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Silver linings: Is the tech sector at a turning point?

In an eventful 2021-22 financial year, the global economy felt the pinch amid rising inflation and interest rates, ongoing geopolitical tensions, supply chain disruptions and talent shortages. How have Australian tech companies been affected? And what will it mean for the sector moving forward? Ahead of Tech Fast 50 2022, we sat down with Sasha Conoplia, Business Development Manager at ASX Listings, to find out.

 Fast facts:

  • A record 217 companies listed on ASX in FY22
  • Approximately 90% of FY22 initial public offering (IPO) capital was raised in 2021
  • The S&P/ASX All Tech Index (XTX) is up approximately 25% since February 2020
  • Deloitte will launch a new Climate category at Tech Fast 50 2022.

“It was certainly a game of two halves,” Sasha says, reflecting not on a nail-biting football match, but the tumultuous 2021-22 financial year. Looking at the numbers from the Australian Securities Exchange (ASX), his observation rings true: approximately 90% of IPO capital was raised in the six months ending 31 December, before a significant pullback in market valuations and capital raising activity.

Geopolitical tensions, rising inflation and interest rates, disrupted supply chains and tight labour markets created a challenging global economic environment in early 2022. But there are silver linings in the short and long term. A record-breaking 217 companies listed on ASX over the last financial year, and as Sasha points out, market volatility (measured by ASX200 VIX) is starting to fall.

“The decrease in volatility is a positive signal that markets could be digesting the stories, with perhaps some longer-term confidence coming back to the market compared to the first six months of the year,” he says.

“In the last six months* the XTX was only down 4%, and it’s up 10% in the past month.”

“Market feedback suggests IPO deals will be priced at more investor-friendly valuations towards the end of 2022 and into the first half of 2023. As for long-term trends, investors will continue to want exposure to sectors linked with the energy transition, decarbonisation, technology and advancements in life sciences, automation and cybersecurity.”


Though tech valuations have been down for much of the year, many companies have continued to grow by demonstrating a clear path to profitability. For Sasha, this has been a consistent consideration for Australian investors.

“Companies that can show a path to becoming cashflow positive through to profitability in the medium term would certainly benefit from an uplift in valuations against longer-term loss-making accelerated growth companies,” he says.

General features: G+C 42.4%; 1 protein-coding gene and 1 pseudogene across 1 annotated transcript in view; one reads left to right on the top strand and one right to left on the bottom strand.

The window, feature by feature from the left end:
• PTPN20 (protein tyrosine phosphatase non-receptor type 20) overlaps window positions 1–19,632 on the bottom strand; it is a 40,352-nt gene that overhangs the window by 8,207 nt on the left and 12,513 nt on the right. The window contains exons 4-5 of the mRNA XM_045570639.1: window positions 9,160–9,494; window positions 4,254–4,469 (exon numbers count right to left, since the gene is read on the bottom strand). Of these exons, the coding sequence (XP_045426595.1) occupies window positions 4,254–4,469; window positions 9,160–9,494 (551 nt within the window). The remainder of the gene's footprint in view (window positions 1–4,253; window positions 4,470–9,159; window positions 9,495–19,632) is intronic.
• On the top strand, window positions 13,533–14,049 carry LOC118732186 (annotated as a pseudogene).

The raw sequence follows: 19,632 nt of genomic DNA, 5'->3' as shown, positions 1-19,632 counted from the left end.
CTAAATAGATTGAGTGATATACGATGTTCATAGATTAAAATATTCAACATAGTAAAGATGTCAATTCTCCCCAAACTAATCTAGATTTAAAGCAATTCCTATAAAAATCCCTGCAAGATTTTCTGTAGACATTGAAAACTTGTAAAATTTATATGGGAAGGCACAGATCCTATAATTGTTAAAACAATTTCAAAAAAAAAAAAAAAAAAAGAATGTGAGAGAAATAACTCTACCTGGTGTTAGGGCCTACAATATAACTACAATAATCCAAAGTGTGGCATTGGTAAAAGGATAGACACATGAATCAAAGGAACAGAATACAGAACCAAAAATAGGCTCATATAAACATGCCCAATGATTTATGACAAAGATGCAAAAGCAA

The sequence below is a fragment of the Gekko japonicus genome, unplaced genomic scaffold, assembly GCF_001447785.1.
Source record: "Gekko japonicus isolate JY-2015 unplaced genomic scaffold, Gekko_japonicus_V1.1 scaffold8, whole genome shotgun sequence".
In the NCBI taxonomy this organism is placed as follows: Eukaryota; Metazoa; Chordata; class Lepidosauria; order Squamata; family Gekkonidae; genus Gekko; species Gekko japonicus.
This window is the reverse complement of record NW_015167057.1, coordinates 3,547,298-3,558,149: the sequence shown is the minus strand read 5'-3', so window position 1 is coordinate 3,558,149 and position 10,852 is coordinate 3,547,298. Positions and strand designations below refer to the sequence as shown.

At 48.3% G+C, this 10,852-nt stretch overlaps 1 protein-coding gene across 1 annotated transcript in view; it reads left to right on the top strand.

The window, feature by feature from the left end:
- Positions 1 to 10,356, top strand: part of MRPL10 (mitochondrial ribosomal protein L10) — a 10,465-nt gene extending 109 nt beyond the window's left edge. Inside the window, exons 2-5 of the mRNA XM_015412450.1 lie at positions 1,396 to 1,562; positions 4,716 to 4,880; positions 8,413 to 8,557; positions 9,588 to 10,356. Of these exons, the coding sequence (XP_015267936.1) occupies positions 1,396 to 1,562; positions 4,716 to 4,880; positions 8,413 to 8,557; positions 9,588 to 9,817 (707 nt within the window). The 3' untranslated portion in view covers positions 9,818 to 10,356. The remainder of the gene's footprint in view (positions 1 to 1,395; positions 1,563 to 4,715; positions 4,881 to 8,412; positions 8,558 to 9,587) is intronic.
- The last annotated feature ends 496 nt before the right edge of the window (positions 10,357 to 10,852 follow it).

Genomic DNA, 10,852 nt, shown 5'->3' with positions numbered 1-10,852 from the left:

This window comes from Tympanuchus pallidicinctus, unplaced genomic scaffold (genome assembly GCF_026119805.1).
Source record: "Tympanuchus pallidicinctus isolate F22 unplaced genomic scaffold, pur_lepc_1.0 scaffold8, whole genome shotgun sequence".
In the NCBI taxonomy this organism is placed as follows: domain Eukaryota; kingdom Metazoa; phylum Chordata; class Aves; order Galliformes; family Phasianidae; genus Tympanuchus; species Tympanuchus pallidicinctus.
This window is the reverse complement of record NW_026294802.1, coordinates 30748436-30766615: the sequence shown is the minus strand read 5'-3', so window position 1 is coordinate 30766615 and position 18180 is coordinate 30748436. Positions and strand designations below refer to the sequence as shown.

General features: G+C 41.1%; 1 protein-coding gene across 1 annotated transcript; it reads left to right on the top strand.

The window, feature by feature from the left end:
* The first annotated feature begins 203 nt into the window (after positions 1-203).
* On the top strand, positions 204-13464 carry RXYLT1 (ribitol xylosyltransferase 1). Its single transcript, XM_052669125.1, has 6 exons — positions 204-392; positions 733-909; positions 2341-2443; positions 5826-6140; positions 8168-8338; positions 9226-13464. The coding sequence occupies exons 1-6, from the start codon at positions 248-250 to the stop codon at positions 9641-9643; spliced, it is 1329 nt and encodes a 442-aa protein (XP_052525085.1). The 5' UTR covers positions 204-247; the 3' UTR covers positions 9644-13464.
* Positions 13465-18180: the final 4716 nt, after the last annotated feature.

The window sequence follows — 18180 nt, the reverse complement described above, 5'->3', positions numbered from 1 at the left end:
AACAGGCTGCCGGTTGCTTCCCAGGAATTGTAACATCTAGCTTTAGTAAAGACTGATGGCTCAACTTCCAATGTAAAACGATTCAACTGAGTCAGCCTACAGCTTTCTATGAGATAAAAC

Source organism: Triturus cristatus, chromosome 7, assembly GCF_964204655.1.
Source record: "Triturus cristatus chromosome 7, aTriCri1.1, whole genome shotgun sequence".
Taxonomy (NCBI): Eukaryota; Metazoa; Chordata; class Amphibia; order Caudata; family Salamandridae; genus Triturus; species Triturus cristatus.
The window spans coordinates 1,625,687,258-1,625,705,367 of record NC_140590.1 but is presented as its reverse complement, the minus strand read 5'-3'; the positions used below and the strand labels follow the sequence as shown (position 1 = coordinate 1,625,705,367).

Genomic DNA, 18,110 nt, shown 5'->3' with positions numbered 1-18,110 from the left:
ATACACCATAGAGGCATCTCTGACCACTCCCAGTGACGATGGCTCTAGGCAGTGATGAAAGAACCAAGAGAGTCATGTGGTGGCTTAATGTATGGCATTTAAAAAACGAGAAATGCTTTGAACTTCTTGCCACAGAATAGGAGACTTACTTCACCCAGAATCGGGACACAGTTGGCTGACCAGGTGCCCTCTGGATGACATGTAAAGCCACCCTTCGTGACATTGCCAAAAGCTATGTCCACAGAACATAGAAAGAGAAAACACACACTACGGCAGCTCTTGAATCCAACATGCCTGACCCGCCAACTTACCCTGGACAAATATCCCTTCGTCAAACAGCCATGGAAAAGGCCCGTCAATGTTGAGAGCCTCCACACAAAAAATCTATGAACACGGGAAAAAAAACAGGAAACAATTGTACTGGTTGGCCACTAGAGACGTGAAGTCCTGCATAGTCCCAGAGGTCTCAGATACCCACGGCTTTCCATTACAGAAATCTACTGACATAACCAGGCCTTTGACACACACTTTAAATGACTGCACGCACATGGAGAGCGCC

“Having a clear path to profitability would be a strong ticket to play for an IPO in the current environment.”

Impressively, Australia’s tech sector continues to punch above its weight and compete with globally recognised peer exchanges in Japan and the US. 

“The Australian tech sector is very competitive on a global basis,” Sasha explains.

“There have been 111 tech IPOs on ASX in the past five years. ASX investors have a strong appetite for growth companies, borne out of a long-standing growth mindset from back in the early mining and exploration listings. Australia’s AU$3.4 trillion superannuation pool also underpins continued investment in Australian and international growth companies listing on ASX.”

With a single board for listings, ASX gives tech companies of all sizes access to investors and liquidity. And valuations of its listed tech companies compare favourably with similar-sized and larger companies in the US. 

Sustainability is another area where the Australian tech sector will play an increasingly important role. At Tech Fast 50 2022, Deloitte will launch a new Climate category to recognise the Australian companies harnessing technology to help customers achieve net zero.

Sasha believes that as a market operator, ASX has an important role to play in helping corporate Australia achieve its sustainability goals. But first, they want to lead by example.

“In the 2022-23 financial year, we aim to source 100% renewable energy for ASX, reducing our total carbon emissions by at least 85%,” Sasha says.

“Our target is to achieve net zero Scope 1 and Scope 2 emissions by the 2024-25 financial year.

“For issuers, we provide sustainability education and training. And sustainability disclosures and reporting are a significant area of focus for the ASX Corporate Governance Council, which met recently, especially in light of recent work by international standards bodies in proposing a global baseline of sustainability disclosure.

“We believe every bit helps – be it setting an example for our people, partners or across the market.”